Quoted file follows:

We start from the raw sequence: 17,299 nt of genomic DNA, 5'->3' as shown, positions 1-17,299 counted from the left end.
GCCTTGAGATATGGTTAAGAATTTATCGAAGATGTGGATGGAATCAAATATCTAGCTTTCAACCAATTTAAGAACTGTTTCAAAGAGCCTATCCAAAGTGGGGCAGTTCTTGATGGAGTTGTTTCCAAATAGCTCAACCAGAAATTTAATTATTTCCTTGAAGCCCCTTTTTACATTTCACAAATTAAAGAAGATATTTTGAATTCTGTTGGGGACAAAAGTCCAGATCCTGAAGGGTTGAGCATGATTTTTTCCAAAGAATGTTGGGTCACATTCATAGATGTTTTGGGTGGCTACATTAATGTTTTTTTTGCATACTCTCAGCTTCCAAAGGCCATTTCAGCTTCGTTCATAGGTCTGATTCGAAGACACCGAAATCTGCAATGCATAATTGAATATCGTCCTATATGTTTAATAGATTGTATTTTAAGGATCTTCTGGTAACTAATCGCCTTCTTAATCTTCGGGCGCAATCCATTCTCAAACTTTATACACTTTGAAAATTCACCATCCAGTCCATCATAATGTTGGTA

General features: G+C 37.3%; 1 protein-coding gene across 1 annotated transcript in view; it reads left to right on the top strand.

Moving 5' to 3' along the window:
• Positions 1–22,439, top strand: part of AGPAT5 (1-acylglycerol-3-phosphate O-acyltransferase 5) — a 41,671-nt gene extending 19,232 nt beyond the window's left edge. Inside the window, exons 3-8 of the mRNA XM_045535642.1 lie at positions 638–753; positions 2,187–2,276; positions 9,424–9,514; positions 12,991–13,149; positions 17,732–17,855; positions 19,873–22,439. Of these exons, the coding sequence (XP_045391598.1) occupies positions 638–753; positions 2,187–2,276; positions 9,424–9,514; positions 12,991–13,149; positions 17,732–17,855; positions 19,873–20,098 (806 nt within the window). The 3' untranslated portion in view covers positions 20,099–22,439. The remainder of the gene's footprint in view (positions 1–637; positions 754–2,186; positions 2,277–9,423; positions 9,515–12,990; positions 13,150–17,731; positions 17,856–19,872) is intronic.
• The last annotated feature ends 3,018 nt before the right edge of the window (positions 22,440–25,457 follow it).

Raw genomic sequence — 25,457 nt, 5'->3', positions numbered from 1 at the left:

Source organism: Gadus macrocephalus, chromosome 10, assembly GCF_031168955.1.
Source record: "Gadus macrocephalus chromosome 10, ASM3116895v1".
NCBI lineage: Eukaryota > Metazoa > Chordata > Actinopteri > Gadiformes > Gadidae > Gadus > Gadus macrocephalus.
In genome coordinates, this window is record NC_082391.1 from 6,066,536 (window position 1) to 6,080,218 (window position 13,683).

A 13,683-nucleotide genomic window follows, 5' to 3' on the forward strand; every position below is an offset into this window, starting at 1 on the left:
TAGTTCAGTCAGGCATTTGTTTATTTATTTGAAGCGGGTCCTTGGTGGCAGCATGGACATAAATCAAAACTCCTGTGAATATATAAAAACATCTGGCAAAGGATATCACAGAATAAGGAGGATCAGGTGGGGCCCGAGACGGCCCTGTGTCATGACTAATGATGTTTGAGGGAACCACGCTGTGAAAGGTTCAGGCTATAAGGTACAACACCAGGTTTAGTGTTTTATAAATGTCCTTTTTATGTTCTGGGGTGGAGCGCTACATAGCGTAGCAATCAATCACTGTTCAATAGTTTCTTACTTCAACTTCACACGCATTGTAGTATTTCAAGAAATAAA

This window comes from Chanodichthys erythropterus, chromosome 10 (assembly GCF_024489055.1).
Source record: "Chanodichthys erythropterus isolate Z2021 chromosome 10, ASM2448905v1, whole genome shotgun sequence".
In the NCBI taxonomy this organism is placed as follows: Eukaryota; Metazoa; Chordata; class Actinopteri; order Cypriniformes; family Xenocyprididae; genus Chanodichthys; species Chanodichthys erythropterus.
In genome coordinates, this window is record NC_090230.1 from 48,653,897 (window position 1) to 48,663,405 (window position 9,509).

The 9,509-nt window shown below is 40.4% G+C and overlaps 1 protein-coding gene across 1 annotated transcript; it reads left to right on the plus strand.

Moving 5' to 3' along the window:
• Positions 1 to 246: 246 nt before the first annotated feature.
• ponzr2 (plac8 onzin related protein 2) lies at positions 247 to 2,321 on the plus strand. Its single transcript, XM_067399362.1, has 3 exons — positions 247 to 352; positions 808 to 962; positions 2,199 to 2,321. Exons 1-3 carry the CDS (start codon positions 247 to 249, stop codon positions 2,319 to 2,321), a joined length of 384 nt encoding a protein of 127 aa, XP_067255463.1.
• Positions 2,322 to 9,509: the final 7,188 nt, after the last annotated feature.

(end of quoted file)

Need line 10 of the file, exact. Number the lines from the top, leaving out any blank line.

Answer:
NCBI lineage: Eukaryota > Metazoa > Chordata > Actinopteri > Gadiformes > Gadidae > Gadus > Gadus macrocephalus.